I worked here once


This is the Deering Library at Northwestern University. I worked here in a work-study job, as part of the financial magic that allowed me to go to school here. I’ ll forever be grateful for that.


Finding Lincoln, again

I’ve written about unexpected encounters with Lincoln before. I grew up in Lincoln’s hometown of Springfield, Illinois, and I now live in Chicago, where he would have most likely returned to, had he lived to complete his second term. Lincoln seems to be everywhere, and yet I’m always happy when he turns up anew.

Last weekend, I was marveled at the recently-opened doors to the Deering Library on Northwestern’s campus in Evanston, Illinois. When the main university library opened up in 1970, the doors to the Deering Library–which was built during the 1930s–were closed up, until they were re-opened just a few days ago.

I worked in the Deering library as an undergraduate, so I knew it was a special place on the inside. But because the entrance was never used, the exterior was never really examined, by me or anyone else. We came and went through the main library entrance as Deering sat there, the hidden gem of the campus.

And then, a strange thing happened. A series of books about young wizards appeared, and they were all hugely successful. These books were then turned into movies, which were also tremendously successful. And the Deering Library, which seems as if would fit right in at the Hogwarts School of Witchcraft and Wizardry, has now been reopened to the public. Not really a coincidence, if you ask me.

While wandering around the exterior of the building last weekend–taking it all in as I never did a quarter-century ago–I spotted a stained glass window containing Lincoln’s familiar visage on the second floor, facing out toward the main library entrance. The window was created when the library was built in the 1930s, but observing it for the first time was a joyous experience for me.

I took many pictures of my new find, wanting to capture the surrounding brick and the red ivy that adorned it. While the window had been for all the years that I was on campus, I only noticed it for the first time last weekend. But better late than not at all, which is also true for most good things in life.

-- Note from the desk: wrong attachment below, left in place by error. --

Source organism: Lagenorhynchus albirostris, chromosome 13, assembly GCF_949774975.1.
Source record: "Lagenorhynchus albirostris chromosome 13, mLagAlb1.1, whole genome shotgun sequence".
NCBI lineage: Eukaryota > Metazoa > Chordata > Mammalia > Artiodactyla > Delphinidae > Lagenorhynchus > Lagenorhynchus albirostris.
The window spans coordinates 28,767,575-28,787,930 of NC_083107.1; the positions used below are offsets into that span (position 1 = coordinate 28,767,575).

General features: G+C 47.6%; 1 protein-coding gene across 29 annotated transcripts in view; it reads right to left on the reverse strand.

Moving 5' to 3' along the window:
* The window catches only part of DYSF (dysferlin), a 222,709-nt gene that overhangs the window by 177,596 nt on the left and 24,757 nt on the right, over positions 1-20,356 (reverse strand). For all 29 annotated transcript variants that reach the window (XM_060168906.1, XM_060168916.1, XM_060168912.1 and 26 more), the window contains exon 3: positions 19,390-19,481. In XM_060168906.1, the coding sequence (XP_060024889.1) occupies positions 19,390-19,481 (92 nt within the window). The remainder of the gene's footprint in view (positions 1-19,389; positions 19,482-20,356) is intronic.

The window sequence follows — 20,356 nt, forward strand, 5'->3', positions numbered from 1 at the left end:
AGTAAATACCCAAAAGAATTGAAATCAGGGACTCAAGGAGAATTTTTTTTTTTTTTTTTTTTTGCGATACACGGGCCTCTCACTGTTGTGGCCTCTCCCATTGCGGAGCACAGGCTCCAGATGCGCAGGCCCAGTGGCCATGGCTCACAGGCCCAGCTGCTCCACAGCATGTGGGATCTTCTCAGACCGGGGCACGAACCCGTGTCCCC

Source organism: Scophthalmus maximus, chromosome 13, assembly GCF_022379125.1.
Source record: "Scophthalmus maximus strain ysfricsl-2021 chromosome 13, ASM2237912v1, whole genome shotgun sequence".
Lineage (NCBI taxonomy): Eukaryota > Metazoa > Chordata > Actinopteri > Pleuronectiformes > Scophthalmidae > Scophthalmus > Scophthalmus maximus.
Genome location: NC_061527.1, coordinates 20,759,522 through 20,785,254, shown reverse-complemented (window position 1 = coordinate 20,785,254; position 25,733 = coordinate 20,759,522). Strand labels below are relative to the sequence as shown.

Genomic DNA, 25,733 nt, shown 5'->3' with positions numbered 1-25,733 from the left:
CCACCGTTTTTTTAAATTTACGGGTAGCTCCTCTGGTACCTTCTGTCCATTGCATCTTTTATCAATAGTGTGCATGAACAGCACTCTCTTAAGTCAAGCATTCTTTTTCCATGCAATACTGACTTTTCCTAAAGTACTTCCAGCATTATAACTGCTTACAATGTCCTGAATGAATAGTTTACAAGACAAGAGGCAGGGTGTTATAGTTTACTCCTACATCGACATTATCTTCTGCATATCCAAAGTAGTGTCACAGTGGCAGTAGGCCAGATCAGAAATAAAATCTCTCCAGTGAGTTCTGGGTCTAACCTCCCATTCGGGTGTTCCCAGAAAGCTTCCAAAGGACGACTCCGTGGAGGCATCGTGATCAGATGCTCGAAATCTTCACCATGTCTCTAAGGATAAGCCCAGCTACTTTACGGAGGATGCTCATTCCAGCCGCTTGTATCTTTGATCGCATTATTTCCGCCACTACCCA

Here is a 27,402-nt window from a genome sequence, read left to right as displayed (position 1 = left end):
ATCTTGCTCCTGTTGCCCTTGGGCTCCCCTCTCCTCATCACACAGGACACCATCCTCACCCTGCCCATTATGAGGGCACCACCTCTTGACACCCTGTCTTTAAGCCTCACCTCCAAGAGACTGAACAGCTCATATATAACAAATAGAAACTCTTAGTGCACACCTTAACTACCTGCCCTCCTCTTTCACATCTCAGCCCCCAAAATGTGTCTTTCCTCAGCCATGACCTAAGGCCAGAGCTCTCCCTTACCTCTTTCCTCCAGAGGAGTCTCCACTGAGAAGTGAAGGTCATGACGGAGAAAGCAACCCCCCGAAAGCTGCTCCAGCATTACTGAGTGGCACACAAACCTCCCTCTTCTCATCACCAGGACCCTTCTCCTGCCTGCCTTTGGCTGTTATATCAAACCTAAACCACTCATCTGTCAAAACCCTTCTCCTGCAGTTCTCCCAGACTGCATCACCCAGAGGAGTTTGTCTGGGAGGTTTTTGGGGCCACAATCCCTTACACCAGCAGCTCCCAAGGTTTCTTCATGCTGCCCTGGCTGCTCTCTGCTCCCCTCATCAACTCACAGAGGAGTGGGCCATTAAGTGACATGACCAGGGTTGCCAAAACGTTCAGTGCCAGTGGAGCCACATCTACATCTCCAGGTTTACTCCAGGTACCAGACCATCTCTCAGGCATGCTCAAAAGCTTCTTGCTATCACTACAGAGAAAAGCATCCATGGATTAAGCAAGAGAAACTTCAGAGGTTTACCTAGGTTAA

The Lincoln movie is opening up later this month, and I’m sure that it will spark a revival of all things Lincoln. I’ve written many Lincoln pieces in this space, and entering “Lincoln” into the search bar of this blog yields quite a few results. This one is a special Lincoln find, though, and it comes with the added bonus of having a wonderful old library all around it. It’s well worth a look for any Lincoln fans who might be in the area.

Filling in the digital canvas

One of the things that I love about the internet is that the vast majority still needs to be filled in. It’s like a mostly empty notebook, with the pages in place, but nothing to turn them away from their original blank state. It’s the¬†tabula rasa of the 21st century, at least.

The world of print has been around for centuries, and there are many, many, many books, photos, magazines, post cards, pamphlets, newspapers, and other forms of ¬†materials in that medium. They’re still being created, and will continue to to exist for all time. But over the past two decades or so, the internet has also started to come along. My old handwritten letters to family and friends have probably been lost to history, but the emails that I now send to people will live forever, on some far-off server that I probably don’t know the first thing about.

The Library of Congress is now archiving all of the tweets that have been sent on Twitter. My tweets number in the thousands by now and few, if any, of them are worth being remembered by anyone. And yet, in this digital age that now feels like it’s always been a part of our lives, there they will remain. Newspapers turn yellow with age, but tweets will live forever, for better or for worse.

This blog, and the nearly 700 posts that I’ve written so far, are my contribution toward filling up the great digital canvas. These words and images won’t ever get lost, or thrown into a wastebasket. I’m sharing these parts of my life, in a form that I expect will live for centuries to come. Whether they’re worth preserving or not, I won’t hazard an opinion about. But they will be preserved, at least.

And with that in mind, welcome to my everlasting time capsule!